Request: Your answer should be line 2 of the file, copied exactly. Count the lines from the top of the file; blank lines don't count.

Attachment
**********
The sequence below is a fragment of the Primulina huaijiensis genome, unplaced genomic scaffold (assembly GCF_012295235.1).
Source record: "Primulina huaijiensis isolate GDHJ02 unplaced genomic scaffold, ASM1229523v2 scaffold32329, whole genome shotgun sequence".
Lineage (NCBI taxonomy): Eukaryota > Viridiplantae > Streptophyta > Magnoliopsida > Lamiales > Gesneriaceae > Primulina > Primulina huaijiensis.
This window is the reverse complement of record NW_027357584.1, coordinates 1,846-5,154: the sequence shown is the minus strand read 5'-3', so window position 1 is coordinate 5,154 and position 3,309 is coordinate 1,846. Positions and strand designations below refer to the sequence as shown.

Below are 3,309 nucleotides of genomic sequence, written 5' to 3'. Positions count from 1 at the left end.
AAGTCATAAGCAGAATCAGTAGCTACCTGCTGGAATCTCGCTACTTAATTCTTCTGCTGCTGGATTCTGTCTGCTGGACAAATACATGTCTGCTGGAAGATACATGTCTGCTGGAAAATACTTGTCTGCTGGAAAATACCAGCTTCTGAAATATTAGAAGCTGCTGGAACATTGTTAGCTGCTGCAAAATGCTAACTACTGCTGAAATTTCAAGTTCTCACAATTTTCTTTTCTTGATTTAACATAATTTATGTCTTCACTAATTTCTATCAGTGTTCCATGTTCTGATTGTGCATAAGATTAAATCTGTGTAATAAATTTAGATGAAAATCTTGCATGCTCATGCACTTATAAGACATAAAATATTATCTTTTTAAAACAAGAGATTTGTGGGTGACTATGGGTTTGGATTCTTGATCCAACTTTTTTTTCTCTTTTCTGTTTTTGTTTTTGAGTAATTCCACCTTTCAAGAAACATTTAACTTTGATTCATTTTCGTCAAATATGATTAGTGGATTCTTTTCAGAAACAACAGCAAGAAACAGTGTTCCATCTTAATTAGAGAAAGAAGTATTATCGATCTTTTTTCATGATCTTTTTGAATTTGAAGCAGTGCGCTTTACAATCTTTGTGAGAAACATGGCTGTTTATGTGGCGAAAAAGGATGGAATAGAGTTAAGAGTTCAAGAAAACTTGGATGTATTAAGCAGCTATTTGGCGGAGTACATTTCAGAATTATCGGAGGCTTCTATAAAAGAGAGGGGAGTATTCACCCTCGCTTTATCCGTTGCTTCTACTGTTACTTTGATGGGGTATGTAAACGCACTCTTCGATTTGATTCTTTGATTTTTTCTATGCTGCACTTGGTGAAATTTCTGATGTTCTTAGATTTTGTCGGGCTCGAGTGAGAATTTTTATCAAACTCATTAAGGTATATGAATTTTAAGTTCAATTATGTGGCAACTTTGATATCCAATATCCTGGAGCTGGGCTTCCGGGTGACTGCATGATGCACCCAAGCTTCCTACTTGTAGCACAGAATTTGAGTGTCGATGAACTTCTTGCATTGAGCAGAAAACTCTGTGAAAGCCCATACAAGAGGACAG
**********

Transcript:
Source record: "Primulina huaijiensis isolate GDHJ02 unplaced genomic scaffold, ASM1229523v2 scaffold32329, whole genome shotgun sequence".